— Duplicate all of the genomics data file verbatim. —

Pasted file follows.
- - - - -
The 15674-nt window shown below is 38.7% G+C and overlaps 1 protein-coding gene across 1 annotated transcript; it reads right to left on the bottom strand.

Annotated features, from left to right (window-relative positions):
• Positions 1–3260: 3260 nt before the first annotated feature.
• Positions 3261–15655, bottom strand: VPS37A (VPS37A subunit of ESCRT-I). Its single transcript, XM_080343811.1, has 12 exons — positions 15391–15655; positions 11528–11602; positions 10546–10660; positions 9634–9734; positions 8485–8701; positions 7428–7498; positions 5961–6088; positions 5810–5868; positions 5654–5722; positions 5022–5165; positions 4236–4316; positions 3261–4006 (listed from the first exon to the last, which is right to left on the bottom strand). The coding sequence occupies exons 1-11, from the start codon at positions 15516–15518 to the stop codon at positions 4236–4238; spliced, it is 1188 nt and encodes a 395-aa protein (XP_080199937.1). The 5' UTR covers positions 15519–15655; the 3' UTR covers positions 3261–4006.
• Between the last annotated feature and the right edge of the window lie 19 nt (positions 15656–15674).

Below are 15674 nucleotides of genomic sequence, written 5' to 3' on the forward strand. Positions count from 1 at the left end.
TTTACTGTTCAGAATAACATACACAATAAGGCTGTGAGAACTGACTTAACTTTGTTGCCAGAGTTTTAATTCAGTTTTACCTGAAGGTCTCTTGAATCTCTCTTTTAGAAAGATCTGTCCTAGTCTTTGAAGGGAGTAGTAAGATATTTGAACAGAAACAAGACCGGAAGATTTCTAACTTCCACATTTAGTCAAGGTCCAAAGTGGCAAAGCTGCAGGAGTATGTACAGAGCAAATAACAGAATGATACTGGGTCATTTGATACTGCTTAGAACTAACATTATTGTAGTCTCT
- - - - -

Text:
The 15674-nt window shown below is 38.7% G+C and overlaps 1 protein-coding gene across 1 annotated transcript; it reads right to left on the bottom strand.

Annotated features, from left to right (window-relative positions):
• Positions 1–3260: 3260 nt before the first annotated feature.
• Positions 3261–15655, bottom strand: VPS37A (VPS37A subunit of ESCRT-I). Its single transcript, XM_080343811.1, has 12 exons — positions 15391–15655; positions 11528–11602; positions 10546–10660; positions 9634–9734; positions 8485–8701; positions 7428–7498; positions 5961–6088; positions 5810–5868; positions 5654–5722; positions 5022–5165; positions 4236–4316; positions 3261–4006 (listed from the first exon to the last, which is right to left on the bottom strand). The coding sequence occupies exons 1-11, from the start codon at positions 15516–15518 to the stop codon at positions 4236–4238; spliced, it is 1188 nt and encodes a 395-aa protein (XP_080199937.1). The 5' UTR covers positions 15519–15655; the 3' UTR covers positions 3261–4006.
• Between the last annotated feature and the right edge of the window lie 19 nt (positions 15656–15674).

Below are 15674 nucleotides of genomic sequence, written 5' to 3' on the forward strand. Positions count from 1 at the left end.
TTTACTGTTCAGAATAACATACACAATAAGGCTGTGAGAACTGACTTAACTTTGTTGCCAGAGTTTTAATTCAGTTTTACCTGAAGGTCTCTTGAATCTCTCTTTTAGAAAGATCTGTCCTAGTCTTTGAAGGGAGTAGTAAGATATTTGAACAGAAACAAGACCGGAAGATTTCTAACTTCCACATTTAGTCAAGGTCCAAAGTGGCAAAGCTGCAGGAGTATGTACAGAGCAAATAACAGAATGATACTGGGTCATTTGATACTGCTTAGAACTAACATTATTGTAGTCTCT